Simultaneous assimilation of satellite NO 2, O 3, CO, and HNO 3 data for the analysis of tropospheric chemical composition and emissions

Miyazaki, K.; Eskes, H. J.; Sudo, K.; Takigawa, M.; van Weele, M.; Boersma, K. F.

We have developed an advanced chemical data assimilation system to combine observations of chemical compounds from multiple satellites. NO 2, O 3, CO, and HNO 3 measurements from the Ozone Monitoring Instrument (OMI), Tropospheric Emission Spectrometer (TES), Measurement of Pollution in the Troposphere (MOPITT), and Microwave Limb Sounder (MLS) satellite instruments are assimilated into the global chemical transport model CHASER for the years 2006–2007. The CHASER data assimilation system (CHASER-DAS), based on the local ensemble transform Kalman filter technique, simultaneously optimizes the chemical species, as well as the emissions of O 3 precursors, while taking their chemical feedbacks into account. With the available datasets, an improved description of the chemical feedbacks can be obtained, especially related to the NO x-CO-OH-O 3 set of chemical reactions. Comparisons against independent satellite, aircraft, and ozonesonde data show that the data assimilation results in substantial improvements for various chemical compounds. These improvements include a reduced negative tropospheric NO 2 column bias (by 40–85%), a reduced negative CO bias in the Northern Hemisphere (by 40–90%), and a reduced positive O 3 bias in the middle and upper troposphere (from 30–40% to within 10%). These changes are related to increased tropospheric OH concentrations by 5–15% in the tropics and the Southern Hemisphere in July. Observing System Experiments (OSEs) have been conducted to quantify the relative importance of each data set on constraining the emissions and concentrations. The OSEs confirm that the assimilation of individual data sets results in a strong influence on both assimilated and non-assimilated species through the inter-species error correlation and the chemical coupling described by the model. The simultaneous adjustment of the emissions and concentrations is a powerful approach to correcting the tropospheric ozone budget and profile analyses.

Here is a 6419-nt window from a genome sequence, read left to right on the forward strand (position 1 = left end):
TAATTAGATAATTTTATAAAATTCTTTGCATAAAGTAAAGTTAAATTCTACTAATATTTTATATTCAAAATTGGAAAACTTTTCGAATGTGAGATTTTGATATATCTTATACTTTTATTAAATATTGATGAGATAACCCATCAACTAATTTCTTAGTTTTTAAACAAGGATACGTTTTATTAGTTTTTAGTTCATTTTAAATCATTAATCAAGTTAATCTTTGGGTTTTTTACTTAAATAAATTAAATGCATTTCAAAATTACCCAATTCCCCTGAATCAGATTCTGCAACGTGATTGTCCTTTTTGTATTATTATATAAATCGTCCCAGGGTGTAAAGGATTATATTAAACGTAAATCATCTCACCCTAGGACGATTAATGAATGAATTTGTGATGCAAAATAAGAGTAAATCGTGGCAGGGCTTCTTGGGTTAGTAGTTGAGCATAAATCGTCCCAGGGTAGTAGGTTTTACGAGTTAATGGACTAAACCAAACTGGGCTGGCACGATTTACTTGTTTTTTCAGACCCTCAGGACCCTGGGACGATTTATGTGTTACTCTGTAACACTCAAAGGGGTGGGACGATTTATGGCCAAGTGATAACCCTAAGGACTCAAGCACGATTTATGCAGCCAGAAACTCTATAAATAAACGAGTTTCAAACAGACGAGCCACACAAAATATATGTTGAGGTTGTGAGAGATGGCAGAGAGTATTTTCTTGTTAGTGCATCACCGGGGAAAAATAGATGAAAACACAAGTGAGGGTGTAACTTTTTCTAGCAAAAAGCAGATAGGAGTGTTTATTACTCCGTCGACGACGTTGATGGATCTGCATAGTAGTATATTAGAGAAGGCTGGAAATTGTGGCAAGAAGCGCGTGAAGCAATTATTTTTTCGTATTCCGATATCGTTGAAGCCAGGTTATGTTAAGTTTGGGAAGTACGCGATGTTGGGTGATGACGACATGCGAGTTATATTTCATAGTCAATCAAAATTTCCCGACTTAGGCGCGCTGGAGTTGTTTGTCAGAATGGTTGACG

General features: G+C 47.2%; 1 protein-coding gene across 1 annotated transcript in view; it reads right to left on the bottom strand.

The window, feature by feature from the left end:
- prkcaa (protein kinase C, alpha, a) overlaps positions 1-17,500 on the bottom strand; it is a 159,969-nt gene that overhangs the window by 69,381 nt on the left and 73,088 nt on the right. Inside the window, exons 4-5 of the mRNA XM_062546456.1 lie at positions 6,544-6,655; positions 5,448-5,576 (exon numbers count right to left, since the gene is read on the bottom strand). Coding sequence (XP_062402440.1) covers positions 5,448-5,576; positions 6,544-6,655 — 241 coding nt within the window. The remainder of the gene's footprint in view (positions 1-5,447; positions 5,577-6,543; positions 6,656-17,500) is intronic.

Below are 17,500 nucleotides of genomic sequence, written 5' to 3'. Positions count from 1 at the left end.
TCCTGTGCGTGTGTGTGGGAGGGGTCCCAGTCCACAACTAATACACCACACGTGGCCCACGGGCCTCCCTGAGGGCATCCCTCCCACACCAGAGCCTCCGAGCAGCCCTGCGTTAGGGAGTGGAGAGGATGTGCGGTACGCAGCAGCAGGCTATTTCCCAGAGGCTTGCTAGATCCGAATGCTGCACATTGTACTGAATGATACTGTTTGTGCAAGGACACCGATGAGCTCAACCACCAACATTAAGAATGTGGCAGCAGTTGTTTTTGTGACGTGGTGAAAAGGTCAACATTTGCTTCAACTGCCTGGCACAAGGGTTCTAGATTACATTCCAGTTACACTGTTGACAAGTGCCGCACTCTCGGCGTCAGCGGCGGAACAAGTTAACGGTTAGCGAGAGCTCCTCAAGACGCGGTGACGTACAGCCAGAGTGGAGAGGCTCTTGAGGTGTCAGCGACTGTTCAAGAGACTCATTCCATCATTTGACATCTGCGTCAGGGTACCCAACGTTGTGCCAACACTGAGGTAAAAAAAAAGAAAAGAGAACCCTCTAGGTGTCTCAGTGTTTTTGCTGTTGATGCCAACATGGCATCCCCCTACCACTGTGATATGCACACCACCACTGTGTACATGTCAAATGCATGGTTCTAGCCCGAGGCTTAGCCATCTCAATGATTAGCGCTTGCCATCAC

Miyazaki, K. / Eskes, H. J. / Sudo, K. / et al: Simultaneous assimilation of satellite NO2, O3, CO, and HNO3 data for the analysis of tropospheric chemical composition and emissions. 2012. Copernicus Publications.


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